Acromioclavicular Joint Injury (Separated Shoulder)
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Specialists in the Field of Acromioclavicular Joint Injury
Information About the Field of Acromioclavicular Joint Injury
What Is Acromioclavicular Joint Injury?
Acromioclavicular joint injury is an injury to the acromioclavicular joint, or AC joint. The AC joint connects the acromion (roof of the shoulder) to the clavicle (collarbone). The stabilizing ligaments that support the shoulder joint are injured: The "acromioclavicular ligament" and the "coracoclavicular ligament.
The injury is classified according to either Tossy I-III (outdated classification) or Rockwood I-VI (new classification) to describe the severity of the acromioclavicular joint injury.
Causes and Symptoms
An AC joint injury typically occurs after a fall on the applied/extended arm or falling directly on the shoulder. It often happens during sports such as soccer or skiing.
How Is Acromioclavicular Joint Injury diagnosed?
To determine an AC joint injury, the exact course of the accident should first be documented. Then the patient is examined in detail. Typical elevation of the clavicle is noticed in Tossy III injury, in which the ligaments holding the shoulder joint are entirely torn. The lateral end of the clavicle protrudes upward and can be pressed down like a piano key. If the injury is of a lower grade, the patient feels intense pain when pressing on the affected joint, and the shoulder's mobility is limited.
After the shoulder joint is examined, an X-ray is taken. Often, a weight is placed in the patient's hand during this process to see the above-mentioned elevated shoulder more clearly.
Acromioclavicular Joint Injury Treatment
Whether or not a shoulder dislocation requires surgery depends on the severity of the injury and is based on the classification mentioned above, according to Tossy or Rockwood.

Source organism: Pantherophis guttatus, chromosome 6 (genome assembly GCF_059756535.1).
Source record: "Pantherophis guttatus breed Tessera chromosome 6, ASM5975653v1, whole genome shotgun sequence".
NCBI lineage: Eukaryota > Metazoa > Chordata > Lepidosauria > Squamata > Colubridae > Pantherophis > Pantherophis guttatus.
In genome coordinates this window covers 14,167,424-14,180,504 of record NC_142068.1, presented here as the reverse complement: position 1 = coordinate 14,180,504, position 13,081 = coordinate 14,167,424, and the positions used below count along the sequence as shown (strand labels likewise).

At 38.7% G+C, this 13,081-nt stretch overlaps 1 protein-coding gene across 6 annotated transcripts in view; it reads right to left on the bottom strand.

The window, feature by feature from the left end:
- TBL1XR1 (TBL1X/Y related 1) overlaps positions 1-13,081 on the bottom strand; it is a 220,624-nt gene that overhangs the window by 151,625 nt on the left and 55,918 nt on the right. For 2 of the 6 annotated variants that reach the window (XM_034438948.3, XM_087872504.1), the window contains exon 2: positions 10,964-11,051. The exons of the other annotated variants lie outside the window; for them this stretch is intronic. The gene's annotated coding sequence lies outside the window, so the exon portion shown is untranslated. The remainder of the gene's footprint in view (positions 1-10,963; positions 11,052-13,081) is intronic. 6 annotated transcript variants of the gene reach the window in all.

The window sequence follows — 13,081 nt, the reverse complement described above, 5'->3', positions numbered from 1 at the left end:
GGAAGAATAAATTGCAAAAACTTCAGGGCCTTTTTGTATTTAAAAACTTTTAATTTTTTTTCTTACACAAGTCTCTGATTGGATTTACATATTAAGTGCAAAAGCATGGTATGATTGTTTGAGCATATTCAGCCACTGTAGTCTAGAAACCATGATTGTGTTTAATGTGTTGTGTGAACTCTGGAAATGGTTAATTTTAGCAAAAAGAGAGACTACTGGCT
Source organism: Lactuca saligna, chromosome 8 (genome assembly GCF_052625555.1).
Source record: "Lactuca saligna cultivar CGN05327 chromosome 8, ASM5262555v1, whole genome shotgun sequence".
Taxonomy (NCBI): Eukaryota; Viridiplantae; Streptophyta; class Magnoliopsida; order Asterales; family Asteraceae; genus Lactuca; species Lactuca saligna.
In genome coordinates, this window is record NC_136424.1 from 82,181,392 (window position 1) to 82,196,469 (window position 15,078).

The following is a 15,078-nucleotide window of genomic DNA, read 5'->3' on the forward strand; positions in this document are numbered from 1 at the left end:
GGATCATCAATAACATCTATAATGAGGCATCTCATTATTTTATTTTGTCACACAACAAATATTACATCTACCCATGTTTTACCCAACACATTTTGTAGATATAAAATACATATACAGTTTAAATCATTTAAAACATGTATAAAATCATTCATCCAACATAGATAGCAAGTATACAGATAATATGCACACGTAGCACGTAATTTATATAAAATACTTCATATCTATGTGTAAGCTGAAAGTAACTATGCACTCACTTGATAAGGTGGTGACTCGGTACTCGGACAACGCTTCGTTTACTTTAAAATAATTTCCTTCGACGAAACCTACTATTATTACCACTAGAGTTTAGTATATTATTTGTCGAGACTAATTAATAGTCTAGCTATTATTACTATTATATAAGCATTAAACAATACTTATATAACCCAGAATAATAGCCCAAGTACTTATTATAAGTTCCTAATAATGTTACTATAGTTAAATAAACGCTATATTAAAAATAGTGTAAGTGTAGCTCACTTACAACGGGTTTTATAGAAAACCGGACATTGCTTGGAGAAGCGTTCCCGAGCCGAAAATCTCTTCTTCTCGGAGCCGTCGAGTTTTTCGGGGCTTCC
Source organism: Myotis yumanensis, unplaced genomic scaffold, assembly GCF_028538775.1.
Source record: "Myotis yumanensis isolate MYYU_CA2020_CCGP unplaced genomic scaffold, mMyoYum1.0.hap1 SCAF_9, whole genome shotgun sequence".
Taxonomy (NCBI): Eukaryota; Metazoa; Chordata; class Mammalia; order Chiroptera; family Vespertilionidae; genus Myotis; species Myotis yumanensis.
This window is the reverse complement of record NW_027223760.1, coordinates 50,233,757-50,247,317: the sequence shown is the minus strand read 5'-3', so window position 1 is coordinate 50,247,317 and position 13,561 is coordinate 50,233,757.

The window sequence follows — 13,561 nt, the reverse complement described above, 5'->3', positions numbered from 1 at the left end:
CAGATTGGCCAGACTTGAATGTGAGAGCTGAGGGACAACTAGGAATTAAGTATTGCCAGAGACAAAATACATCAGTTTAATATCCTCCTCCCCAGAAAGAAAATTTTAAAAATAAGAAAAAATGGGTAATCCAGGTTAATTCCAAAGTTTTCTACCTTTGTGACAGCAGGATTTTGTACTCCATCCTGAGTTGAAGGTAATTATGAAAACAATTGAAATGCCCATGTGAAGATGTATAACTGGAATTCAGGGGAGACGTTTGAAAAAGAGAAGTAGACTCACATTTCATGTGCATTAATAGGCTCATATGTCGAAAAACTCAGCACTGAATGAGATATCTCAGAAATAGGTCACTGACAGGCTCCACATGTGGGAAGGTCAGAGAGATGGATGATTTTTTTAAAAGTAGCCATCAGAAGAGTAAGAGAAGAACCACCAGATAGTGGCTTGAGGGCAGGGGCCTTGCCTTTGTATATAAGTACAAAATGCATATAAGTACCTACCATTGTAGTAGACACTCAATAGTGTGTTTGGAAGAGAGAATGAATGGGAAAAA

Conservative treatment, i.e., without surgery, can be used to treat Tossy/Rockwood I and II injuries. In the case of Tossy/Rockwood I, physiotherapy with movement exercises and painkillers is sufficient. In Tossy/Rockwood II, the shoulder joint should be immobilized with an arm sling (Gilchrist bandage) for a short period, and only then should physiotherapy be started.
Acromioclavicular Joint Injury Surgery
Surgery is unfortunately required if the injury is more severe, i.e., Tossy/Rockwood III and Rockwood IV-VI. The so-called "open reduction" is recommended in this case: the shoulder joint is exposed through a larger incision, injured ligaments are sutured, and bone splinters are fixed. A wire is usually used for this. Afterward, the shoulder must be immobilized for about a week.
Aftercare and Chances of Recovery
After immobilization, the shoulder joint should be gradually moved and strengthened immobile over the months, and the shoulder may lose its mobility. Despite adequate physical therapy or physiotherapy, permanent damage can occur. The most common include endless pain and instability and osteoarthritis of the shoulder joint . After non-surgical treatment, a load can be applied to the shoulder again after only a few days. If surgery is carried out, a recovery time of approximately eight weeks should be expected.
Which Doctors and Clinics Are Specialized in Acromioclavicular Joint Injury?
You should see a trauma surgeon if you suffer an acromioclavicular joint injury. Trauma surgeons are specialists in all injuries that occur in accidents and can provide advice and support. Orthopedic surgeons specializing in treating the shoulder joint are also the right professionals to contact for shoulder acromioclavicular joint injury treatment or second opinions.
We can help you find an expert for your condition. All doctors and clinics listed have been reviewed by us for their outstanding specialization in acromioclavicular joint dislocation and are awaiting your inquiry or treatment request.
- Deutsche Gesellschaft für Unfallchirurgie, amboss.com
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